The recipe for this cake was followed verbatim from Baking Bites, my favorite baking blog so I won't repeat it here. But let me tell you that the cake, with chocolate and coffee to give it a rich feel, and eggless to boot, is one of the best I've ever eaten.

I did consider cutting it into layers and frosting it, but it was already so rich that I thought Anne would be happy with just the cake.

Want to see what other members made for Anne?
Aparna made Baking Powder Biscuits.
Curry Leaf made Chocolate Pudding.
Siri made Oatmeal Cocunut Cookies.
The other members are busy with holidays and guests, but have promised to be back in January.

For 2009 starts with the sweetest of them all. In January, we are reading Roald Dahl's Charlie & The Chocolate Factory. If you would like to come join us, leave a comment here and I will get back to you with more details.

Tuesday, December 23, 2008

Let's play chess



You saw them. You heard about them. Now let me tell you how to make chessboard cookies.

Leave 90 gms butter out of the fridge until it comes to room temperature. Beat with 3 tbsp icing sugar until light and fluffy. Add 120 gms (1 cup) flour and mix until the dough comes together. It will still be very crumbly. Divide the dough into 2 parts. To one part, add 1/2 tbsp milk and 1/2 tsp vanilla essence. Mix well, then pat into a rectangle 2-3 inches wide.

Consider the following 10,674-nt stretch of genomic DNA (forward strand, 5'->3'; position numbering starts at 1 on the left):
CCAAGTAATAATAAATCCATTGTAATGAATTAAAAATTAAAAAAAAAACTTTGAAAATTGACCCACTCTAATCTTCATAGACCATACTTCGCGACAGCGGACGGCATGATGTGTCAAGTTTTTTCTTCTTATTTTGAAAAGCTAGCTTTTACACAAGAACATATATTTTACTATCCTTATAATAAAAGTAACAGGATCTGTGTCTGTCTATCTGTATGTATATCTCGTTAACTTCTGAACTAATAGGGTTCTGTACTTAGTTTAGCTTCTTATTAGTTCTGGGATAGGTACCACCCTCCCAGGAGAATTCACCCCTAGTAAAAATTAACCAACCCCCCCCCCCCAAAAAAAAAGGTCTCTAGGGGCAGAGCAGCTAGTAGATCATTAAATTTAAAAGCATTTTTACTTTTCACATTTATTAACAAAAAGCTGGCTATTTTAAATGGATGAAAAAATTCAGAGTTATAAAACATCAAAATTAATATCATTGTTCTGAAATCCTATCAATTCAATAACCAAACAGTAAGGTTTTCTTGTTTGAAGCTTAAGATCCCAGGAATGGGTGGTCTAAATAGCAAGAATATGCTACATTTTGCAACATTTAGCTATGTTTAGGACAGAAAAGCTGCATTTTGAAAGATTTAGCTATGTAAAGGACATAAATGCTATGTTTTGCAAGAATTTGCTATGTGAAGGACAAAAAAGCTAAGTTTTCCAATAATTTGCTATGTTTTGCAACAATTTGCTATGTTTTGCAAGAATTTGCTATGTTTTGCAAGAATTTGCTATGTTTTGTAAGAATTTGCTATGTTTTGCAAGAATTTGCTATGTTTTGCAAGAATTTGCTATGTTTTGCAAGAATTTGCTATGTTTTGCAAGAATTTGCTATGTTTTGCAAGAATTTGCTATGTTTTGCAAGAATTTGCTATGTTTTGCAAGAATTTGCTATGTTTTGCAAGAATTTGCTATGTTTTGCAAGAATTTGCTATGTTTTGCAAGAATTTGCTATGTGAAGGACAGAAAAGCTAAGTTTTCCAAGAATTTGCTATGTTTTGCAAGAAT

To the second part, add 1 tbsp cocoa powder dissolved in a tbsp of boiling water. Mix until the dough is a uniform chocolate color, then pat into a rectangle as similar in size to the first one as possible. Chill for half an hour.

Take the dough out of the fridge. Brush some warm milk on the plain/white dough and put the chocolate dough on top of it. Press lightly to join. Cut the rectangle in the middle lengthwise, then flip one half so that the white dough is on the top. Join the two halves back, and cut into cookies. Bake in an oven preheated to 180C for 10-12 minutes. Let harden on the baking tray for a few minutes, then cool on the wire rack.

Simple, isn't it! And yet, they look all complicated and lovely.

Sunday, December 21, 2008

When Food Bloggers Meet

We talked a lot about food
Some more about the world of blogging
And a little bit about ourselves
We shared success stories and misadventures
We brought each other goodies
We laughed and talked some more over cups of coffee
We met as strangers, we left friends

All in all, a great Saturday afternoon spent with Harini and Alka. I totally loved Alka's Koki that we devoured on the spot. And let me tell you that I've eaten at least a few thousand calories since last evening, gorging myself silly on Harini's brownies & cakes and the box of Nariyal Barfi Alka packed for me.